When Judi found out she had breast cancer in January 2021, she worried about navigating treatment alone. More than anything, she needed to find people who understood what she was going through. 

Judi, a white woman with shoulder-length blonde hair and dark eyes, smiles while wearing a white floral shirt

I didn’t know how I’d get through treatment alone 

I got invited for a routine screening during lockdown last year. I almost didn’t go, but I realised that a lot of people probably weren’t being given the opportunity for one at the time, so I felt I should. 

I had my mammogram in December and was recalled in January. I had a biopsy and was told I had grade 3 breast cancer. They actually told me they thought it might be cancer before they did the biopsy, so I knew they must be pretty sure.  

It was a bit of a shock, especially as I’d lost my husband to cancer only 15 months earlier. I was worried about how I would deal with treatment on my own. 

In February, I had a therapeutic mammoplasty to remove the affected breast tissue. When the pathology results came back, they showed that it was actually only grade 2, so I wouldn’t need chemotherapy. I felt really lucky to have avoided it.  

In April, I had radiotherapy, and then in June I had equalisation surgery on my other breast. It was all done so quickly. 

Obviously, I wasn’t lucky to get cancer. But, compared to what other people go through, I’ve been really lucky in terms of what treatment I needed and how fast I was able to access it.  

Friends and neighbours helped me out 

Because I live out in the countryside, I was quite isolated. 

I don’t have any family close by and, because of COVID-19, they couldn’t visit me. That was difficult for them, as they wanted to support me. It was hard for me, too, but I had a couple of local friends that were able to help out. 

One friend I was in a bubble with was able to take me to appointments and stay with me when I got out of hospital. She made sure I was OK and that I had help if I needed it. Another friend came around to help me with cleaning and those sorts of things, which I really appreciated. 

A neighbour helped me out by walking my dogs for a couple of weeks while I was still recovering from surgery, but I tried to get back to doing it myself as soon as I could because I know the exercise helps with fatigue. 

I needed connection with people who understood breast cancer 

When I was diagnosed, I got a big folder from Breast Cancer Now with lots of helpful information. I went on the website to find out more and ended up joining the Forum. Through interacting with people on that, I found out about the Moving Forward Online course

I’m not normally somebody who gets involved in these sorts of things, but my whole life had been turned upside down twice in such a short space of time – I felt like I needed connection with other people who had been through something similar. I thought that would help me make sense of what I was feeling.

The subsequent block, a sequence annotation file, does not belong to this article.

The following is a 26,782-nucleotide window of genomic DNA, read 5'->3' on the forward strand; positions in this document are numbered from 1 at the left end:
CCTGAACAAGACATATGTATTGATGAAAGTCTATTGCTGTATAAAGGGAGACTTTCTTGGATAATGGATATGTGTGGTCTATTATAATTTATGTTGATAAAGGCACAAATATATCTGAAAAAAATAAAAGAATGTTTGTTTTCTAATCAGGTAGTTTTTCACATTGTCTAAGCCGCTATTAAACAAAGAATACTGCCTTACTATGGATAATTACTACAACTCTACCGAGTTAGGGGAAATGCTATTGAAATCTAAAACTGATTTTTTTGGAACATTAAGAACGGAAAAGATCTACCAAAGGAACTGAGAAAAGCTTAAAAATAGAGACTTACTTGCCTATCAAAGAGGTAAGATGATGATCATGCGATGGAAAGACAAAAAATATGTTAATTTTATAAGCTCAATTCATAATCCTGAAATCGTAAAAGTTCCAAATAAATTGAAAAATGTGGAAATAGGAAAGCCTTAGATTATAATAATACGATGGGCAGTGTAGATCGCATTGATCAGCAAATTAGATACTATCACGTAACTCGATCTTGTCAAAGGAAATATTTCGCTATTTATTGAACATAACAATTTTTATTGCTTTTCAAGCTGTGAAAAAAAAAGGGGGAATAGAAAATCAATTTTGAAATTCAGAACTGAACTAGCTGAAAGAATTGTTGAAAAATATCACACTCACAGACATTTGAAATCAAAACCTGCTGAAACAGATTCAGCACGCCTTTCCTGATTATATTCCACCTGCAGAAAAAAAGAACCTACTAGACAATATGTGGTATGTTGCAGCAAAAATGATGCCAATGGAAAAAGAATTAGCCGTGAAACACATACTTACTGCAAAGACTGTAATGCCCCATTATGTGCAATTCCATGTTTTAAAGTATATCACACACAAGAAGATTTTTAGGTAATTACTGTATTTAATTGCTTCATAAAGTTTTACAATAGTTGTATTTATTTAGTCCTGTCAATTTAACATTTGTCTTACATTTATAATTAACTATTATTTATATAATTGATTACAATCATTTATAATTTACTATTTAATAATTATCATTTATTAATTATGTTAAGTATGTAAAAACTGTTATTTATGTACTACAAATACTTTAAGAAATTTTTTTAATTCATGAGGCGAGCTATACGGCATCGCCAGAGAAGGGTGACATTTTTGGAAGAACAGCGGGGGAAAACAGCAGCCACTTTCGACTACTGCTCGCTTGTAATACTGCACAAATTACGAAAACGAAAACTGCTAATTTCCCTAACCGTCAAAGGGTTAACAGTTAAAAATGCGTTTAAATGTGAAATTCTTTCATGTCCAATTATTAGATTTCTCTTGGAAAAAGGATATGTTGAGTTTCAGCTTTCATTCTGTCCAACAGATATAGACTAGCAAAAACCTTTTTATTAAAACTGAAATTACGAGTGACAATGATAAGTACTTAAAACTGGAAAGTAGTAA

The first thing we had was a ‘getting to know you’ Zoom call, and hearing other people share their experiences was eye-opening. They made me realise that what I was going through was normal, that I wasn’t on my own.  

I worried that I didn’t deserve the support as I’d only had surgery and radiotherapy, but nobody made me feel that way. Everyone was really supportive, it was great. 

I also got lots of helpful hints and tips, especially on dealing with the side effects of tamoxifen.  

I worry about recurrence  

We spoke about the worry of the cancer returning, which is something I still struggle with.  

What scared me most was the fact I had no detectable symptoms before my diagnosis. The cancer was right at the back of my chest wall, so I hadn’t been able to feel any lumps or bumps – I had been totally fine, as far as I was concerned. 

I did actually go back and speak to my breast care nurse about what I thought was a lump in my breast, but when I was referred to the consultant he assured me it was just bruising from radiotherapy and surgery.  

If I hadn’t been on the Moving Forward course, I probably wouldn’t have got that checked, as I worried I would be bothering the doctor. Having the support made me realise it was OK to get checked out. 

I’ve got my first follow-up mammogram in December, so I’m a little bit nervous about that.

The Moving Forward course is a lifeline 

I would absolutely recommend the Moving Forward course for anyone who has had a recent diagnosis. If you find the Zoom calls daunting, you don’t have to speak or have your camera on. You can just sit in and listen. 

It gives you space to talk about things that you might not want to tell friends or family about, and it’s an absolute lifeline for that. You learn so much about side effects, fears of recurrence, navigating intimate relationships – all sorts of things. 

It helps you accept that you’re not going to be the same person you were before, but that’s OK. You might be different, but you can still move forward. 

 

If you have finished treatment for primary breast cancer and feel you may benefit from our Moving Forward Online course, we’d love to have you. You can talk to experts, meet people who understand and share experiences to move forward after breast cancer.

Moving Forward Online